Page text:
Unlimited blowouts in NYC for $99 a month?! Are you kidding me? This was my reaction when I first learned about a new service called Vive, launched in New York City just this year. Once you get off a waiting list, you get access to as many blowouts as your hair and heart desire at salons near you for only $99 per month. To put this in perspective, a typical blowout in a major city costs ~$40 (plus tip). Therefore, if you get 2-3 blowouts per month with Vive, the service has paid for itself. The growth and success of blow dry only salons like Drybar and Blo have set the stage quite nicely for Vive. Consumers already recognize the value of going to a salon only to have your hair washed and professionally blown dry. On the other side of the equation, full-service hair salons have likely seen a decrease in their business since the advent of blow dry only salons and therefore have an interest in getting into that game.
From a consumer’s perspective, Vive’s website is incredibly easy to use. All you have to do is put the address around which you would like Vive’s system to search for an available appointment (e.g., your apartment, your office), the date you want, and the desired time. Vive automatically sends you a text saying they have received your request and are working on finding an appointment at a nearby salon. You then get another text once an appointment for you is confirmed, including the name of the salon as well as its phone number and address. You can cancel without charge up to 24 hours before your appointment. At the salon, all you have to do is tell them you are from Vive, and your appointment will begin. You can tip or not – totally up to you. Like Uber or TaskRabbit, you rate the salon after your appointment. This ensures only quality salons are in Vive’s network, so the consumer feels she is getting her money’s worth. In addition to its website and text communication, Vive also has a very responsive customer service team that you can reach via email. I worked with them several times (for example, to cancel my membership once I left NYC this summer).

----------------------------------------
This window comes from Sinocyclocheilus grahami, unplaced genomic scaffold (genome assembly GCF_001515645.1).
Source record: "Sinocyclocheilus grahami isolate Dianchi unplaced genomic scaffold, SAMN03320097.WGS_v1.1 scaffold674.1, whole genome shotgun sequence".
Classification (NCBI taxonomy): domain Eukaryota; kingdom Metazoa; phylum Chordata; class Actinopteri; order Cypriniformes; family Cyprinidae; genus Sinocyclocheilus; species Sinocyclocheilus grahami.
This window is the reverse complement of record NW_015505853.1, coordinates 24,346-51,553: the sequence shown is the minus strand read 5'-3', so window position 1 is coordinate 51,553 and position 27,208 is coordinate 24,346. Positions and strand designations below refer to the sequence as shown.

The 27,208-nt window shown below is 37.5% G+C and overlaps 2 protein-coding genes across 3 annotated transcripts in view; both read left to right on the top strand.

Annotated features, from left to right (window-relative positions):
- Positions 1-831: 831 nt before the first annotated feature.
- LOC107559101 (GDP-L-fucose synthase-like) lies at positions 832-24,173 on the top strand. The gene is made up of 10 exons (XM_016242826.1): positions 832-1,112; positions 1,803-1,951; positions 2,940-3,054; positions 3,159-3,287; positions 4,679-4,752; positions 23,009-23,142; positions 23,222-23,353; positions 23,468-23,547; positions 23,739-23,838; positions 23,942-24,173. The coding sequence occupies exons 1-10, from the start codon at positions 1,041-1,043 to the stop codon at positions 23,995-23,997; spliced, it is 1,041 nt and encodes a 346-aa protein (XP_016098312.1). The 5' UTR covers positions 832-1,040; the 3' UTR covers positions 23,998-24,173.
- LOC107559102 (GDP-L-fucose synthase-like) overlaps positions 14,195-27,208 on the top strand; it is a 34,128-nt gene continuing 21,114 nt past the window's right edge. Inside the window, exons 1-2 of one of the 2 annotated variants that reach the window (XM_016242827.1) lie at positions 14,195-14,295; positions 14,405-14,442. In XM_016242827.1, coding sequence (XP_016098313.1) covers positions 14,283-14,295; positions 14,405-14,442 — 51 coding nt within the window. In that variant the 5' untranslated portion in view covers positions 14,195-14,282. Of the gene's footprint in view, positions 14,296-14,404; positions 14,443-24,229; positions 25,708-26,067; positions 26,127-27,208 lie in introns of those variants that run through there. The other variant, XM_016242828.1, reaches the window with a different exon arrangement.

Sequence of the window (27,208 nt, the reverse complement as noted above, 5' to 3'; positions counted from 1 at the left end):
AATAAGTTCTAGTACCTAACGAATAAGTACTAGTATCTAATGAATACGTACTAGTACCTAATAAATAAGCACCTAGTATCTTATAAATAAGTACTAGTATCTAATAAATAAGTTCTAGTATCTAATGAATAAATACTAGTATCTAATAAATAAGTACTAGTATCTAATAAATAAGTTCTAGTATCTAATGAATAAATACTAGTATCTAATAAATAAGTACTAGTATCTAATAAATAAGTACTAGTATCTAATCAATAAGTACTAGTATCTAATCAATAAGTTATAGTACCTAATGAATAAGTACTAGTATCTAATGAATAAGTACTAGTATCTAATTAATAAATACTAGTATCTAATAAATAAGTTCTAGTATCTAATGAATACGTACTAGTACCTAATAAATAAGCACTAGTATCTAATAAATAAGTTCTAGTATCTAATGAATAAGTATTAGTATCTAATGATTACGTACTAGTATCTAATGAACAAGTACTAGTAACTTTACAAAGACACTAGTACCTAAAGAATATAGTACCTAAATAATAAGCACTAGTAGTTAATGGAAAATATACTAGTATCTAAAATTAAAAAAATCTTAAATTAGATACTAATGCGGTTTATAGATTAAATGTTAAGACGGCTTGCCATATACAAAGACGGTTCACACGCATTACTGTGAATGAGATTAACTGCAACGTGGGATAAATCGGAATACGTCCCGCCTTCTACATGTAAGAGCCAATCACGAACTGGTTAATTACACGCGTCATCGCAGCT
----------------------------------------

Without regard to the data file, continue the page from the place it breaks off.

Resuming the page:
One concern I have for Vive is its scalability. It must take quite some time to negotiate with each salon and validate its quality. I suppose one could argue this likely was a similar concern for Uber, who seems to have overcome that hurdle quite effectively. Vive will have to show salons that its service is an effective way to better utilize their capital, which otherwise may be sitting there idle in the form of a physical hair salon with unused stylists.
This is how Vive creates value: by connecting women who want to look polished without breaking the bank and salons that want to make extra money where they may have made none. At the moment I am not too afraid of competition, because Vive and BeautyPass (which is less well-marketed) are the only services like it in the market today. Furthermore, Vive covers most neighborhoods in Manhattan, Brooklyn, and the Hamptons – scale that is not very easily replicated. One may argue that other apps like GlamSquad or even Uber (if it accessed individual stylists) pose a threat; however, I would argue that many women want the experience and convenience of going to an actual salon. That can be much more pleasant and comfortable than having a stranger stylist set up shop in your living room, which, if you live in NYC, is likely the size of a shoe box.